“Well, Nyo and Sigrid say good luck, but they’ll be out there for hours yet, fixing the satellite.’’ Sara Hiam unclipped her headset. The slight, small woman with the atrophied muscles and club-cut dark blond hair was matter-of-fact, using her doctor persona. In the two days since she had come aboard Estrade, Marghe had learned that Hiam had several distinct facets to her personality, facets she rotated to face any given situation. It was a survival tactic, one way Hiam—and Sigrid and Nyo—had managed to spend five years up here without going mad. Marghe knew there was a great deal of the doctor she had not seen; she wondered what the real Sara Hiam was like.
“Life support is up and running in Section D,’’ Hiam said. “Are you ready?
Adrenaline, faster than conscious thought, flooded through Marghe and she had to discipline her breathing, decreasing her pulse and respiration rate, slowing blood flow and reducing the sudden over-oxygenation of her long muscles. Her face pinked as the capillaries under her skin reopened; her muscles stopped fluttering. It was a routine learned long ago.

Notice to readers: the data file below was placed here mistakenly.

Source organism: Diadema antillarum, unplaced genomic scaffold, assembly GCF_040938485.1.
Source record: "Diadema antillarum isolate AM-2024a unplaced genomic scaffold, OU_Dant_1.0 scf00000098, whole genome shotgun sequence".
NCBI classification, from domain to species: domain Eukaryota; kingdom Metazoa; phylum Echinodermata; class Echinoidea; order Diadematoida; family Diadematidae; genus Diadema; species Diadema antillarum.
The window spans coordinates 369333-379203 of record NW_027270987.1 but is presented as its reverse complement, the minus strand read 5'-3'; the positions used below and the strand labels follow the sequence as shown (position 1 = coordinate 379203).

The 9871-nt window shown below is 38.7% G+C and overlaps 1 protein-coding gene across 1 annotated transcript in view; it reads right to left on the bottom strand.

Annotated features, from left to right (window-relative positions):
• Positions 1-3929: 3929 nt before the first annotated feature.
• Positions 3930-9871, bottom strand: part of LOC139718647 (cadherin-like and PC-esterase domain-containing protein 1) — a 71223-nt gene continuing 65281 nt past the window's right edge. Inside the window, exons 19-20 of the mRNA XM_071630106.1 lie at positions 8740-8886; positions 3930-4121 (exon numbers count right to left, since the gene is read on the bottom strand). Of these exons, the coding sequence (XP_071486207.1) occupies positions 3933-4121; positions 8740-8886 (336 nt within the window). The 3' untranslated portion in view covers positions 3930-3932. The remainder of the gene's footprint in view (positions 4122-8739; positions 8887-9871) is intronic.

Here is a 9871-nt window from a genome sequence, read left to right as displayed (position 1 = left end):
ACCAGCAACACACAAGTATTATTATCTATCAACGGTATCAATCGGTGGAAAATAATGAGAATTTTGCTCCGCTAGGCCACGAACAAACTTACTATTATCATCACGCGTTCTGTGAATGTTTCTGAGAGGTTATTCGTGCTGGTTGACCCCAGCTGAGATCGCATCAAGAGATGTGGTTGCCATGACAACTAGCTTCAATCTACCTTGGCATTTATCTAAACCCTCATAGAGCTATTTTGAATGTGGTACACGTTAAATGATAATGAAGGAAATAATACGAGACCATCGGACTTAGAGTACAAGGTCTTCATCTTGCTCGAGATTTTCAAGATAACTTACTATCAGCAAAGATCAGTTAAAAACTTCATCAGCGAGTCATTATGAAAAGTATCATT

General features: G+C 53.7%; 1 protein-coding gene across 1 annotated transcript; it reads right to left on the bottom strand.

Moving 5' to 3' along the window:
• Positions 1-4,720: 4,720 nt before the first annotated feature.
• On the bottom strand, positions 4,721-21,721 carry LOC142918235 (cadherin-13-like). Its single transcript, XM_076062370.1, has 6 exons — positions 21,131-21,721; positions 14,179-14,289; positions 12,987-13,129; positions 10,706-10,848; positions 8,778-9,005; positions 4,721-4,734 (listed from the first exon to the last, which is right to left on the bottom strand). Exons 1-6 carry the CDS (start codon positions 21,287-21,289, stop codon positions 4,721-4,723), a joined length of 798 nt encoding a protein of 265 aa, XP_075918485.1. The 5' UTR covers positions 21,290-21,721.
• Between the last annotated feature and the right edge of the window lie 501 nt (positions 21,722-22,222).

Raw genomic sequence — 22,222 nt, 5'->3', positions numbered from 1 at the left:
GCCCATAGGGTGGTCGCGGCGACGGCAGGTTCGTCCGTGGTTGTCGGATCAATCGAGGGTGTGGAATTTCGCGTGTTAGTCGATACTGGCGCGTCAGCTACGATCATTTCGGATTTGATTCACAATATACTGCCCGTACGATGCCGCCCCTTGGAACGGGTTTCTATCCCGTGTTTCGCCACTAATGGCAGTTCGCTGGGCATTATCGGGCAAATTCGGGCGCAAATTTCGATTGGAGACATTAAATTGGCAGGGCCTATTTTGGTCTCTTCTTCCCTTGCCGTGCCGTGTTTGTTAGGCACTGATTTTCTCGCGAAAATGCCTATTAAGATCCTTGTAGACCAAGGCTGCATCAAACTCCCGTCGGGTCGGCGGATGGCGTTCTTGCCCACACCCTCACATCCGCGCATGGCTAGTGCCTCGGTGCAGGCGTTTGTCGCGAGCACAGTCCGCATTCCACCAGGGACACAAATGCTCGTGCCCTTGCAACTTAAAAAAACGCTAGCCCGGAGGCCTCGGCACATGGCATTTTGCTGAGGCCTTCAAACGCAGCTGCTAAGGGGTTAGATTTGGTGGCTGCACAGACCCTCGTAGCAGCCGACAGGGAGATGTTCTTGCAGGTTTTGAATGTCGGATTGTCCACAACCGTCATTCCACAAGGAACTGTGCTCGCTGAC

“Very well.’’ Hiam’s voice was suddenly more measured, formal. “I’m obliged to remind you that the vaccine FN-17 now offered is still considered experimental. I also remind you that once you have taken it and once you step beyond this airlock, you will under no circumstances be allowed back into Section A: nor, whether or not you proceed as planned to Grenchstom’s Planet, will you be allowed to enter any other uncontaminated Company installation until you have undergone extensive decontamination procedures.’’ She sounded as though she was reading from a screen prompt. “These procedures consist of—
“I know what they consist of,’’ Marghe said. She pulled on gauntlets, closed her wrist seals. Was it her imagination or did the air coming from the lock smell different?
“This is a taped record, Marghe. Let me finish. These procedures consist of: isolation; the removal of all subject’s blood, marrow, lymph and intestinal flora and fauna and its replacement with normal healthy tissues; reimmunization of subject with all bacterial and viral agents commonly found in Earth-normal human population; prior to return to home planet, further isolation at a location to be decided upon to determine the efficacy of said reimmunization. Do you understand these procedures?
“Yes.’’ The lock was small but, unlike the rest of what she had seen so far of Estrade, blessedly uncluttered.